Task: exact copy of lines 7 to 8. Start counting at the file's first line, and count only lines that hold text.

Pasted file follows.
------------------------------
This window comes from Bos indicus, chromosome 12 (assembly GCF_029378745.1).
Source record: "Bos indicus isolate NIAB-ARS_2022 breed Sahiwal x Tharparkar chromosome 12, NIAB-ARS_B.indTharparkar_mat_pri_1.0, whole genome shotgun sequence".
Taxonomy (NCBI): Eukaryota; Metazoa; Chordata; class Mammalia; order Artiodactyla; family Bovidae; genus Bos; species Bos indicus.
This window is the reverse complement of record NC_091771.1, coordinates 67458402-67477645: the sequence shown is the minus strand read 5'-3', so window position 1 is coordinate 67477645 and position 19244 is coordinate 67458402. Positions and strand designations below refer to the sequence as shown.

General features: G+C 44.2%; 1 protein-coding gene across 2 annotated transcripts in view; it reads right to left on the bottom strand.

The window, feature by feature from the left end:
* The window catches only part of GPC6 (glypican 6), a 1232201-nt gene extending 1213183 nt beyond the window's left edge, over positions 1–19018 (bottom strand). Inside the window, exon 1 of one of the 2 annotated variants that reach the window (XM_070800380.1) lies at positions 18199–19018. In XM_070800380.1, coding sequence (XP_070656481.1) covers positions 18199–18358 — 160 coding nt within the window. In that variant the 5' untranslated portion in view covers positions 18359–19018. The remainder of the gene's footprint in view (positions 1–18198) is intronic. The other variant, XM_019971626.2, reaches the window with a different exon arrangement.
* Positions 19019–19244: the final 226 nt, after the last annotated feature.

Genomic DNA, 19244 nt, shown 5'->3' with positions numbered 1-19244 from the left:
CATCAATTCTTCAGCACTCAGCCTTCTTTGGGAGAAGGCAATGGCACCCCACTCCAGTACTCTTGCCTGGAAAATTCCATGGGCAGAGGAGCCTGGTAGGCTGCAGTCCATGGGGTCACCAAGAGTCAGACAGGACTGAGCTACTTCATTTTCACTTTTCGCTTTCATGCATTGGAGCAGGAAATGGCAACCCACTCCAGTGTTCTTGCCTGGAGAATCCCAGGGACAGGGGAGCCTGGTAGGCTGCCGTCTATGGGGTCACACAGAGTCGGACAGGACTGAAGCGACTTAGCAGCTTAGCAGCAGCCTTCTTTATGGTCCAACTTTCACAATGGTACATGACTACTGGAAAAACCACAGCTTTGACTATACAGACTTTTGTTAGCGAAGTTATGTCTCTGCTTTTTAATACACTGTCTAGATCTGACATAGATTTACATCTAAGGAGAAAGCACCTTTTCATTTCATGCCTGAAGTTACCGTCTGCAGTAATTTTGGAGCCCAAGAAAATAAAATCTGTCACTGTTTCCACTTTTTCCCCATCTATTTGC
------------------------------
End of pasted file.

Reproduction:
* The window catches only part of GPC6 (glypican 6), a 1232201-nt gene extending 1213183 nt beyond the window's left edge, over positions 1–19018 (bottom strand). Inside the window, exon 1 of one of the 2 annotated variants that reach the window (XM_070800380.1) lies at positions 18199–19018. In XM_070800380.1, coding sequence (XP_070656481.1) covers positions 18199–18358 — 160 coding nt within the window. In that variant the 5' untranslated portion in view covers positions 18359–19018. The remainder of the gene's footprint in view (positions 1–18198) is intronic. The other variant, XM_019971626.2, reaches the window with a different exon arrangement.
* Positions 19019–19244: the final 226 nt, after the last annotated feature.